Men and women in recovery are often surprised to learn that they were using drugs or alcohol to manage a condition they didn’t know they had. At first, it’s reassuring when addicts find out that there is a disease called alcoholism that helps to explain their self-destructive behavior. However, when they also discover that beneath the alcoholism there is depression or bipolar disorder or anxiety, it can be difficult to bear. It might be startling at first.
Yet, for many having a deeper understanding of the internal landscape is helpful. For example, understanding how alcoholism was masking a psychological illness and how treating both of them can lead to solutions is also enlightening! A large percentage of those who develop addictions experience depression before, during, and after an addiction.
Depression is a psychological condition that many people experience. It tends to have a stigma in our society, and for that reason, it’s rarely discussed. Yet, many individuals have depression that is easily disguised because it’s such a familiar experience to their life.
The word depression has Latin roots that mean “pressed down.” It is as though the energy of the mind and heart has been pushed inward instead of expressed and leaves an individual feeling “down”, despondent, or low. One symptom that is common with depression, among adults is the loss of an ability to enjoy things. An individual might lose interest in sports, favorite classes, friends, and socializing. Other symptoms include:
- Feeling down
- Loss of interest in activities
- Social withdrawal
- Suicidal thoughts
- Poor concentration
- Poor memory
- Slow thinking
- Loss of motivation
- Sleep disturbance – insomnia / hypersomnia
- Appetite disturbance – weight loss/gain
When symptoms of depression are present, even though someone may not have the cognitive awareness that they are depressed, an individual might begin to drink or use drugs in order to feel better. Getting high or drunk, of course, helps lift mood and bury uncomfortable feelings. In this way, the need to drink can continue to grow and the cycle of addiction can strengthen.
However, if depression is not treated and the alcohol or drug use continues, it can lead to a condition called co-morbidity. It makes achieving sober living a bit more difficult in that both conditions (alcoholism and depression) must be treated. Each illness has a significant affect on the other and the severity of the alcoholism is usually an indication of the severity of the depression. And the reverse is also true.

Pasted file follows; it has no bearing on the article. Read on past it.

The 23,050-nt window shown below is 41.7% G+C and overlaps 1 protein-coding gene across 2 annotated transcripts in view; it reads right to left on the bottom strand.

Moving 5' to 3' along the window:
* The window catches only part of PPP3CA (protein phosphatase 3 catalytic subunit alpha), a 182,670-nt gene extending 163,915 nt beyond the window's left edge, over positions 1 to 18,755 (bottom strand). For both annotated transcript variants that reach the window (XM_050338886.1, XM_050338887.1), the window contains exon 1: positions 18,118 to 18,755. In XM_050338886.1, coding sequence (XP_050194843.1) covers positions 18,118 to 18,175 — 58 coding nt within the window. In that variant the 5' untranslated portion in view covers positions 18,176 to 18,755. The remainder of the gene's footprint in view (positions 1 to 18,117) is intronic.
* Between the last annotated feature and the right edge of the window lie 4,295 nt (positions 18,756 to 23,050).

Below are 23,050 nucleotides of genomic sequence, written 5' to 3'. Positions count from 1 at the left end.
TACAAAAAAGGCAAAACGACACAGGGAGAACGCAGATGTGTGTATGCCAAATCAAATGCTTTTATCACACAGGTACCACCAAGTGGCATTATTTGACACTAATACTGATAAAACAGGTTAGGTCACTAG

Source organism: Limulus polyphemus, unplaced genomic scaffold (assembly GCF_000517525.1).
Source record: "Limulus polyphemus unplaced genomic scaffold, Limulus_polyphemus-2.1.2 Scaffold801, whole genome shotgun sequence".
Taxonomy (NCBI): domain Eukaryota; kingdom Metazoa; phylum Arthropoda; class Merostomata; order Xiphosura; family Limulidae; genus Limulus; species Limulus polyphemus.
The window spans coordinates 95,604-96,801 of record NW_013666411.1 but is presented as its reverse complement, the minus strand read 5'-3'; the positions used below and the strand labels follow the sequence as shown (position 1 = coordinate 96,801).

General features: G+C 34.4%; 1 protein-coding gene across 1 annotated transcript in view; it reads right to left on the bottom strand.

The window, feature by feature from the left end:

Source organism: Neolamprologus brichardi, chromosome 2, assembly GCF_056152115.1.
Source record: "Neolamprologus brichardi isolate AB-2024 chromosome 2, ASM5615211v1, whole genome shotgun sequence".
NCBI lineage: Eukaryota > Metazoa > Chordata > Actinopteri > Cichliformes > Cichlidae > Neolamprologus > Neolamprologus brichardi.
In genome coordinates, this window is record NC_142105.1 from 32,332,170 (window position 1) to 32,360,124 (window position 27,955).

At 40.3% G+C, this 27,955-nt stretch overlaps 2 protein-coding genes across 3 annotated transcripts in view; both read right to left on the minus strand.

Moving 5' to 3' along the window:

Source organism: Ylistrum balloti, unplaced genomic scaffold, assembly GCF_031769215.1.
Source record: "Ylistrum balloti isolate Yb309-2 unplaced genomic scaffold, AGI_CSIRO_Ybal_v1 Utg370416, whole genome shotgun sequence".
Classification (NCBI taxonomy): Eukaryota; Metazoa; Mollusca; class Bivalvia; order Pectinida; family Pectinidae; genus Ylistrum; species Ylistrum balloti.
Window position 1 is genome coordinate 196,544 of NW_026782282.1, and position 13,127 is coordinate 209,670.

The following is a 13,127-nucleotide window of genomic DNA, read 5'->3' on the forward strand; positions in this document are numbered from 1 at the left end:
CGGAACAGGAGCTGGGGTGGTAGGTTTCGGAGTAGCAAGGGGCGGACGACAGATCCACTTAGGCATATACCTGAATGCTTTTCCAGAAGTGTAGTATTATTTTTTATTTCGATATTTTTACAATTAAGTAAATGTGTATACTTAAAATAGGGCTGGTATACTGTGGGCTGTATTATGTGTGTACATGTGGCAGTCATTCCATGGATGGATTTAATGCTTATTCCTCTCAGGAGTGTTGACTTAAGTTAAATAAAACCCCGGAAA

The sober help that an addict acquires needs to address both the depression as well as the addiction. Sadly, there are many treatment facilities that do not fully address both conditions, making long-term sober living difficult to sustain – an individual might experience chronic relapse because his or her underlying condition hasn’t been resolved.
In other cases, men and women don’t experience depression before or during their addiction, but depression arises instead after they’ve stopped the addiction. For many, the repressed emotions were held down for so long by the addiction, and now, the sobriety is finally allowing the full experience of those feelings. Adding to this are the challenges that a newly recovered addict frequently faces at the start of their sober life. Frequently, he or she is faced with difficult life conditions such as housing, employment, few friends, etc. These challenging circumstances can bring on an experience of depression.
Although depression is difficult to go through, like addiction, it is treatable! No matter what stage of addiction the condition of depression arises (before, during, or after), it can be managed with psychotherapy and medication. You should know that sober living is not depressed living; it is living with happiness, meaning, and gratitude for one’s life.
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